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In Jonathan Littell's novel Les Bienveillantes (English title: The Kindly Ones) the fictional protagonist meets, in 1943, a man employed with the Aktion T4, the organization behind the "euthanasia" murders. In the novel, this person claims that he had killed disabled German soldiers on the eastern front in '41 & '42 (IIRC using a gas van). I'm not sure if the book specifically mentions wether the victims needed psychatric hospitalization, care for physical diabilities or both.

Until 1941, around 70.000 people where murdered in the Aktion T4*. Around 5.000 of these where traumatized Veterans of WWI (Doctors would claim their condition was in same way inherited, german link) Then the murders were officially discontinued, but in reality continued using different means. Many of the key personnel where sent to the newly occupied areas to aid the in the Shoa. So far Littell's version fits the facts known to me. However I had never heard of the Nazi regime killing it's own in this way.

In general, Jonathan Littell seems to have put a huge amount of research into his novel and I'm not aware of criticisms that he got major facts wrong. However, if true it would underscore points made by Browning and Aly in books I've read so it's surprising to me that I never heard about it.

Did the Nazis murder disabled, maimed or heavily traumatized soldiers on the eastern front, using personnel and methods from the Aktion T4?
When and How did this project start and end?

*AFAIK the name Aktion T4 was not used during the war.

  • A possible avenue of research would be the biographies of T4 personnel. As ShimonBm pointed, it may have applied to soldiers that would need long-term psychatric hospitalization – mart Jun 28 '17 at 5:40
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    In general, the Germans treated their soldiers, with physical or mental wounds very well as a matter of respect. The people killed by Aktion T4 tended to be in a non-aryan or 'undesirable' (by their definition) group, and this is notable as it was the first organized effort by the nazis to rationalize killing people they didn't like... later to be expanded dramatically. I believe the author mischaracterizes the activities of Aktion T4, and misses what that group represents... a precursor to the holocaust. – tj1000 Jun 29 '17 at 12:48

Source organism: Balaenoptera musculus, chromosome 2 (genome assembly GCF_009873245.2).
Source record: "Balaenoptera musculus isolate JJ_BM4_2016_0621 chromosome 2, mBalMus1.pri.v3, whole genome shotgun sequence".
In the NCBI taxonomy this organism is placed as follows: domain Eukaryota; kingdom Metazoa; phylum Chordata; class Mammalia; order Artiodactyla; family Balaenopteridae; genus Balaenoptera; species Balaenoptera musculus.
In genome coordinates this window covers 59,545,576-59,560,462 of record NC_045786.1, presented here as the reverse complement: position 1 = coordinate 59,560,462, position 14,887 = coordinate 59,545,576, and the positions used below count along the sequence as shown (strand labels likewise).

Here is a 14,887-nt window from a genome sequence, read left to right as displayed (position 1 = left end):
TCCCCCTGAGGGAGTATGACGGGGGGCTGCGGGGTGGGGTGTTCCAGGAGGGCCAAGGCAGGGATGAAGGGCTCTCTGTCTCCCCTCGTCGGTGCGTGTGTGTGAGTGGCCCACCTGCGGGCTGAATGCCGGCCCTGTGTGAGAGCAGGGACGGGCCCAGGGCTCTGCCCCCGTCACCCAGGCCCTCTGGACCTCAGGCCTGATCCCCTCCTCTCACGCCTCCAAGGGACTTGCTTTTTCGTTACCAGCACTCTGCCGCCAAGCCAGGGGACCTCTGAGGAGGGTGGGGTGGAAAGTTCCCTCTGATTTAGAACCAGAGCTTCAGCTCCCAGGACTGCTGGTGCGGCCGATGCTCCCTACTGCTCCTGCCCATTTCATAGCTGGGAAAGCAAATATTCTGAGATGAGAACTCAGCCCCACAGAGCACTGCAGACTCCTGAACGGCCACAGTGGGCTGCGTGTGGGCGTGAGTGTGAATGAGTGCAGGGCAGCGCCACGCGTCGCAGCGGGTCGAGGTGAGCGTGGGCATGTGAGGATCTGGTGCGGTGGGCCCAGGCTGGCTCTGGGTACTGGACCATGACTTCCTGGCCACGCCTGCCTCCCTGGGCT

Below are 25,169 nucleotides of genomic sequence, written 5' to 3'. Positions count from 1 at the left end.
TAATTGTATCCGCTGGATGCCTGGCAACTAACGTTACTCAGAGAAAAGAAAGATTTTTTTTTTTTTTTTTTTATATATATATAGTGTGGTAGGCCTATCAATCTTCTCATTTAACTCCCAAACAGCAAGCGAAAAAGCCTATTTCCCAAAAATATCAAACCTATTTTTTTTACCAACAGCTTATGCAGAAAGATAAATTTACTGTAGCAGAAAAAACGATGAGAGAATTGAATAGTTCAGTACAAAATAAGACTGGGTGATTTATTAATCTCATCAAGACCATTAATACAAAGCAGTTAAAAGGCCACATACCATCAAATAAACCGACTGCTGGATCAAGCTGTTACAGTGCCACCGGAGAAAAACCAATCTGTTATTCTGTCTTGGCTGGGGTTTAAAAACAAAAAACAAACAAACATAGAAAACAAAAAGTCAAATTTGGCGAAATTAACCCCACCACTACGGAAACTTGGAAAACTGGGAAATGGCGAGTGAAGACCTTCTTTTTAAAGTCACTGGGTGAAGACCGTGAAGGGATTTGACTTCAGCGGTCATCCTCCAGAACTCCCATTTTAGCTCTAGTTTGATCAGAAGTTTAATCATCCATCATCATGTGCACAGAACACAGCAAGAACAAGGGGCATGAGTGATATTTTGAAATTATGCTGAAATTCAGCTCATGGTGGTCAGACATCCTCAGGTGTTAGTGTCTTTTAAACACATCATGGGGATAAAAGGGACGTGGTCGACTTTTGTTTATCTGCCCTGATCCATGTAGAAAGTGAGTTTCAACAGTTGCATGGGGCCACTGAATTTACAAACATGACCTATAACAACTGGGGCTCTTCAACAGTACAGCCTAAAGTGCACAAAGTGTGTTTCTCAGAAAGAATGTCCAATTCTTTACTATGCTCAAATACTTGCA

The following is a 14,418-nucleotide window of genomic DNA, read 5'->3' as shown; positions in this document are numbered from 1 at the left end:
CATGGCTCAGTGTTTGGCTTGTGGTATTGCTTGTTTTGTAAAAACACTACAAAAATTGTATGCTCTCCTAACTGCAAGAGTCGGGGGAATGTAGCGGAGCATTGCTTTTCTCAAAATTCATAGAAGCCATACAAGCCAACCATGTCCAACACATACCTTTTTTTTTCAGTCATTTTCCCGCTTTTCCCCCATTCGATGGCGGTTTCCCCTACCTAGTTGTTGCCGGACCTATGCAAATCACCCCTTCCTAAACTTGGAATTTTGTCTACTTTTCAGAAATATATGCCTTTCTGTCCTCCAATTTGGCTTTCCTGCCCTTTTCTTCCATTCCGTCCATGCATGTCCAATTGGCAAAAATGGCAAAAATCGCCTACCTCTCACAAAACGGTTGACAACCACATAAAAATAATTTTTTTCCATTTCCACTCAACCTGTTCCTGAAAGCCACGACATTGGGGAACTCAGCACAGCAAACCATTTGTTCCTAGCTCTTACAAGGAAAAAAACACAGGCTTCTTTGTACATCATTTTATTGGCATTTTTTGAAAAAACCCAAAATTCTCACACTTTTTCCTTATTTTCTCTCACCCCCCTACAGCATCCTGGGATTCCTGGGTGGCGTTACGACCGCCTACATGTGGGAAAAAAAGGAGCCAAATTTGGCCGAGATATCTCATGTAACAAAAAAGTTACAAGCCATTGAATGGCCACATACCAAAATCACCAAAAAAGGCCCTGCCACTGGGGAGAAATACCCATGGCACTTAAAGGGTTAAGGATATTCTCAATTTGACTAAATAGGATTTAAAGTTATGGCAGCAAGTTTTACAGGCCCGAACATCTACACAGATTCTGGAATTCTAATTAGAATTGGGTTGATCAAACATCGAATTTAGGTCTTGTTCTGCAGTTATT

• The people killed in "Aktion T4" were mentally or physically handicapped by birth. – jjack Dec 5 '17 at 3:33
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Technically, soldiers and members of the Nazi party, however wounded, were exempt from the euthanasia decree, but this exemption was frequently overlooked. Both wounded soldiers (particularly those who had experienced nervous breakdown) and members of the Nazi party who were no longer "functioning", were murdered as part of the T4 program.

See Henry Friedlander, The Origins of Nazi Genocide: From Euthanasia to the Final Solution (University of North Carolina Press 1995), 174ff. Friedlander brings examples of how the technical exemption from euthanasia that applied to war veterans and to members of the Nazi party was frequently overlooked, and that occasionally wounded soldiers (sometimes decorated), and sometimes even members of the Nazi party, were also killed.

The German doctors genuinely believed euthanasia to be a moral good. They continued murdering patients even after they were occupied by the Allies at the end of the war. Why should they make an exemption for anybody, if what they are doing is (in their opinion) medically required?